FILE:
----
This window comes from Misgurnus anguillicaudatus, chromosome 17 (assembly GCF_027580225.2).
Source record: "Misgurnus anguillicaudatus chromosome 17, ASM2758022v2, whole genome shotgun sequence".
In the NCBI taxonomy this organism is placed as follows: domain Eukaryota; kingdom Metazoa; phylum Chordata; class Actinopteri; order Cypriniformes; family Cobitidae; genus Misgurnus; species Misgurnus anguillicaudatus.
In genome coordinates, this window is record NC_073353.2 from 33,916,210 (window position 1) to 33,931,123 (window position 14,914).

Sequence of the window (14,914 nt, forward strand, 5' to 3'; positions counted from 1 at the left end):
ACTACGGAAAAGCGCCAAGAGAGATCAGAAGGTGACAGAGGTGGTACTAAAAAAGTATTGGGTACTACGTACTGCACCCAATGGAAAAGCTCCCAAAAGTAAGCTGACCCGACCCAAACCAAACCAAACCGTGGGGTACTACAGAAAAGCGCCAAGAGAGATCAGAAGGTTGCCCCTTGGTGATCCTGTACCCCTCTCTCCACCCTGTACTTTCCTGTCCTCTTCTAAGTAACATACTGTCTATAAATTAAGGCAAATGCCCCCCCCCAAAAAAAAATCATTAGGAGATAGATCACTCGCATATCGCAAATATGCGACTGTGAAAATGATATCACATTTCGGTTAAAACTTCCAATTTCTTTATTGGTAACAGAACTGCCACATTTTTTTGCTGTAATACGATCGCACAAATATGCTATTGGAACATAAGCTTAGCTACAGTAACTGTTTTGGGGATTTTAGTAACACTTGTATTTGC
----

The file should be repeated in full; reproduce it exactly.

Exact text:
This window comes from Misgurnus anguillicaudatus, chromosome 17 (assembly GCF_027580225.2).
Source record: "Misgurnus anguillicaudatus chromosome 17, ASM2758022v2, whole genome shotgun sequence".
In the NCBI taxonomy this organism is placed as follows: domain Eukaryota; kingdom Metazoa; phylum Chordata; class Actinopteri; order Cypriniformes; family Cobitidae; genus Misgurnus; species Misgurnus anguillicaudatus.
In genome coordinates, this window is record NC_073353.2 from 33,916,210 (window position 1) to 33,931,123 (window position 14,914).

Sequence of the window (14,914 nt, forward strand, 5' to 3'; positions counted from 1 at the left end):
ACTACGGAAAAGCGCCAAGAGAGATCAGAAGGTGACAGAGGTGGTACTAAAAAAGTATTGGGTACTACGTACTGCACCCAATGGAAAAGCTCCCAAAAGTAAGCTGACCCGACCCAAACCAAACCAAACCGTGGGGTACTACAGAAAAGCGCCAAGAGAGATCAGAAGGTTGCCCCTTGGTGATCCTGTACCCCTCTCTCCACCCTGTACTTTCCTGTCCTCTTCTAAGTAACATACTGTCTATAAATTAAGGCAAATGCCCCCCCCCAAAAAAAAATCATTAGGAGATAGATCACTCGCATATCGCAAATATGCGACTGTGAAAATGATATCACATTTCGGTTAAAACTTCCAATTTCTTTATTGGTAACAGAACTGCCACATTTTTTTGCTGTAATACGATCGCACAAATATGCTATTGGAACATAAGCTTAGCTACAGTAACTGTTTTGGGGATTTTAGTAACACTTGTATTTGC